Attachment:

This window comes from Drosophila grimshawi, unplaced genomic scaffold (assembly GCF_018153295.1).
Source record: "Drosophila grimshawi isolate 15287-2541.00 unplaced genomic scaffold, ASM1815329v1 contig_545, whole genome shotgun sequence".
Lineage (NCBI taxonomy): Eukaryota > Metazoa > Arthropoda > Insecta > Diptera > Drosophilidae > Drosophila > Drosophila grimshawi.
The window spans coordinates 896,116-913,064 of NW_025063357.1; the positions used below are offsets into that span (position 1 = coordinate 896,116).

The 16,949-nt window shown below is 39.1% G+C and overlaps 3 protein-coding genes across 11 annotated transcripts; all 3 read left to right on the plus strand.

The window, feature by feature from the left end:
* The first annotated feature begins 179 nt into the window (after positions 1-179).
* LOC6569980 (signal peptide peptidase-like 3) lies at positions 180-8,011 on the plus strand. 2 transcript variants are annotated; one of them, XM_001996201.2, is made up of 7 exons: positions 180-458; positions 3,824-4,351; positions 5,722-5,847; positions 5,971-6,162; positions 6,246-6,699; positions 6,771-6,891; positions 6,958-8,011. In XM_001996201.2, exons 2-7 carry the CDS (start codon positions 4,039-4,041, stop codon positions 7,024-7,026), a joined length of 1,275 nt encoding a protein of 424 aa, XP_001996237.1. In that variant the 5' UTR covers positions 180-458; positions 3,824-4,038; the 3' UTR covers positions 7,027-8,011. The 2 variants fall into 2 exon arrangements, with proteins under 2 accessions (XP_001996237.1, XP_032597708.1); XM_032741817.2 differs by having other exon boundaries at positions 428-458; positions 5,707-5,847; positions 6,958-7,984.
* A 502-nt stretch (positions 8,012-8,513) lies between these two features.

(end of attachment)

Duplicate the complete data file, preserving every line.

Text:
This window comes from Drosophila grimshawi, unplaced genomic scaffold (assembly GCF_018153295.1).
Source record: "Drosophila grimshawi isolate 15287-2541.00 unplaced genomic scaffold, ASM1815329v1 contig_545, whole genome shotgun sequence".
Lineage (NCBI taxonomy): Eukaryota > Metazoa > Arthropoda > Insecta > Diptera > Drosophilidae > Drosophila > Drosophila grimshawi.
The window spans coordinates 896,116-913,064 of NW_025063357.1; the positions used below are offsets into that span (position 1 = coordinate 896,116).

The 16,949-nt window shown below is 39.1% G+C and overlaps 3 protein-coding genes across 11 annotated transcripts; all 3 read left to right on the plus strand.

The window, feature by feature from the left end:
* The first annotated feature begins 179 nt into the window (after positions 1-179).
* LOC6569980 (signal peptide peptidase-like 3) lies at positions 180-8,011 on the plus strand. 2 transcript variants are annotated; one of them, XM_001996201.2, is made up of 7 exons: positions 180-458; positions 3,824-4,351; positions 5,722-5,847; positions 5,971-6,162; positions 6,246-6,699; positions 6,771-6,891; positions 6,958-8,011. In XM_001996201.2, exons 2-7 carry the CDS (start codon positions 4,039-4,041, stop codon positions 7,024-7,026), a joined length of 1,275 nt encoding a protein of 424 aa, XP_001996237.1. In that variant the 5' UTR covers positions 180-458; positions 3,824-4,038; the 3' UTR covers positions 7,027-8,011. The 2 variants fall into 2 exon arrangements, with proteins under 2 accessions (XP_001996237.1, XP_032597708.1); XM_032741817.2 differs by having other exon boundaries at positions 428-458; positions 5,707-5,847; positions 6,958-7,984.
* A 502-nt stretch (positions 8,012-8,513) lies between these two features.